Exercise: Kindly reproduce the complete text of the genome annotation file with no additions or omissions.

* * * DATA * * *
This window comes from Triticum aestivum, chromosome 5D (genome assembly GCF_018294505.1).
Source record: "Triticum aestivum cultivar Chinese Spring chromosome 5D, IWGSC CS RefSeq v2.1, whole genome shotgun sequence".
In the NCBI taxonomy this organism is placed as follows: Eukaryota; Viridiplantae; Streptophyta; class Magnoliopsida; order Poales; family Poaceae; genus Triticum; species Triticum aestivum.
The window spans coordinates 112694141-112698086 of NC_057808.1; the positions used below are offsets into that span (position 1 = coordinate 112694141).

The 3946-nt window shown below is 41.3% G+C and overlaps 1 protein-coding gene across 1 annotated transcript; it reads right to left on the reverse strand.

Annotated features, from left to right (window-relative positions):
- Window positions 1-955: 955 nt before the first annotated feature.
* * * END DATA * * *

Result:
This window comes from Triticum aestivum, chromosome 5D (genome assembly GCF_018294505.1).
Source record: "Triticum aestivum cultivar Chinese Spring chromosome 5D, IWGSC CS RefSeq v2.1, whole genome shotgun sequence".
In the NCBI taxonomy this organism is placed as follows: Eukaryota; Viridiplantae; Streptophyta; class Magnoliopsida; order Poales; family Poaceae; genus Triticum; species Triticum aestivum.
The window spans coordinates 112694141-112698086 of NC_057808.1; the positions used below are offsets into that span (position 1 = coordinate 112694141).

The 3946-nt window shown below is 41.3% G+C and overlaps 1 protein-coding gene across 1 annotated transcript; it reads right to left on the reverse strand.

Annotated features, from left to right (window-relative positions):
- Window positions 1-955: 955 nt before the first annotated feature.